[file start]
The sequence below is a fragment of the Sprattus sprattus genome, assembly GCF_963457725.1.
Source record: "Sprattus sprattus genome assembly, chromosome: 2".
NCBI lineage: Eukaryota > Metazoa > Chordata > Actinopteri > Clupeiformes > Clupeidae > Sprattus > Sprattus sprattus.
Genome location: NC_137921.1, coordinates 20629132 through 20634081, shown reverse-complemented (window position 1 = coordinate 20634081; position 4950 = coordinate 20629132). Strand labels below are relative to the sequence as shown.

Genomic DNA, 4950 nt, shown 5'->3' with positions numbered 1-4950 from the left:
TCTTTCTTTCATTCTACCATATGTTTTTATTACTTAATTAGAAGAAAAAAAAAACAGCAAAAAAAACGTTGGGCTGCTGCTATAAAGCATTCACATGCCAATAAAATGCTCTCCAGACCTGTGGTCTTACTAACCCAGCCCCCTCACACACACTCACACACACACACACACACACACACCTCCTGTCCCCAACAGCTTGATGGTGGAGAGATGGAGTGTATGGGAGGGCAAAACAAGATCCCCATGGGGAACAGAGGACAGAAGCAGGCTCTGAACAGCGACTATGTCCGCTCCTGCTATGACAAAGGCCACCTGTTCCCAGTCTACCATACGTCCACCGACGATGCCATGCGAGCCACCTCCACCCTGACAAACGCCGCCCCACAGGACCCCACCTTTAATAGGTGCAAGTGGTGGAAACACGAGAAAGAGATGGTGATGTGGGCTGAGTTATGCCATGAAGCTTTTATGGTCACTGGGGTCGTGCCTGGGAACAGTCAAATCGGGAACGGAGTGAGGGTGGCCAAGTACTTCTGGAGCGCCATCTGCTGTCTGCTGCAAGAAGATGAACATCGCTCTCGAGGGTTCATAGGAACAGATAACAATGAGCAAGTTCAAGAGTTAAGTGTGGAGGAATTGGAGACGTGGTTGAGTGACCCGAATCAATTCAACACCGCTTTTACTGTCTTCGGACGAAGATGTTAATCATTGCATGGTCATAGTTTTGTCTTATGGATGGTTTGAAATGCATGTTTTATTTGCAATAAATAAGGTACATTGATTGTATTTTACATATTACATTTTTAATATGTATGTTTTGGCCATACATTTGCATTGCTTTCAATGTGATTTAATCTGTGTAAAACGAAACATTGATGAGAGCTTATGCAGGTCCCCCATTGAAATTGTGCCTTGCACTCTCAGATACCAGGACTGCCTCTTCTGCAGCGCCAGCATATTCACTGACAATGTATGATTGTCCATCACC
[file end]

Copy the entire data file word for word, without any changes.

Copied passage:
The sequence below is a fragment of the Sprattus sprattus genome, assembly GCF_963457725.1.
Source record: "Sprattus sprattus genome assembly, chromosome: 2".
NCBI lineage: Eukaryota > Metazoa > Chordata > Actinopteri > Clupeiformes > Clupeidae > Sprattus > Sprattus sprattus.
Genome location: NC_137921.1, coordinates 20629132 through 20634081, shown reverse-complemented (window position 1 = coordinate 20634081; position 4950 = coordinate 20629132). Strand labels below are relative to the sequence as shown.

Genomic DNA, 4950 nt, shown 5'->3' with positions numbered 1-4950 from the left:
TCTTTCTTTCATTCTACCATATGTTTTTATTACTTAATTAGAAGAAAAAAAAAACAGCAAAAAAAACGTTGGGCTGCTGCTATAAAGCATTCACATGCCAATAAAATGCTCTCCAGACCTGTGGTCTTACTAACCCAGCCCCCTCACACACACTCACACACACACACACACACACACACCTCCTGTCCCCAACAGCTTGATGGTGGAGAGATGGAGTGTATGGGAGGGCAAAACAAGATCCCCATGGGGAACAGAGGACAGAAGCAGGCTCTGAACAGCGACTATGTCCGCTCCTGCTATGACAAAGGCCACCTGTTCCCAGTCTACCATACGTCCACCGACGATGCCATGCGAGCCACCTCCACCCTGACAAACGCCGCCCCACAGGACCCCACCTTTAATAGGTGCAAGTGGTGGAAACACGAGAAAGAGATGGTGATGTGGGCTGAGTTATGCCATGAAGCTTTTATGGTCACTGGGGTCGTGCCTGGGAACAGTCAAATCGGGAACGGAGTGAGGGTGGCCAAGTACTTCTGGAGCGCCATCTGCTGTCTGCTGCAAGAAGATGAACATCGCTCTCGAGGGTTCATAGGAACAGATAACAATGAGCAAGTTCAAGAGTTAAGTGTGGAGGAATTGGAGACGTGGTTGAGTGACCCGAATCAATTCAACACCGCTTTTACTGTCTTCGGACGAAGATGTTAATCATTGCATGGTCATAGTTTTGTCTTATGGATGGTTTGAAATGCATGTTTTATTTGCAATAAATAAGGTACATTGATTGTATTTTACATATTACATTTTTAATATGTATGTTTTGGCCATACATTTGCATTGCTTTCAATGTGATTTAATCTGTGTAAAACGAAACATTGATGAGAGCTTATGCAGGTCCCCCATTGAAATTGTGCCTTGCACTCTCAGATACCAGGACTGCCTCTTCTGCAGCGCCAGCATATTCACTGACAATGTATGATTGTCCATCACC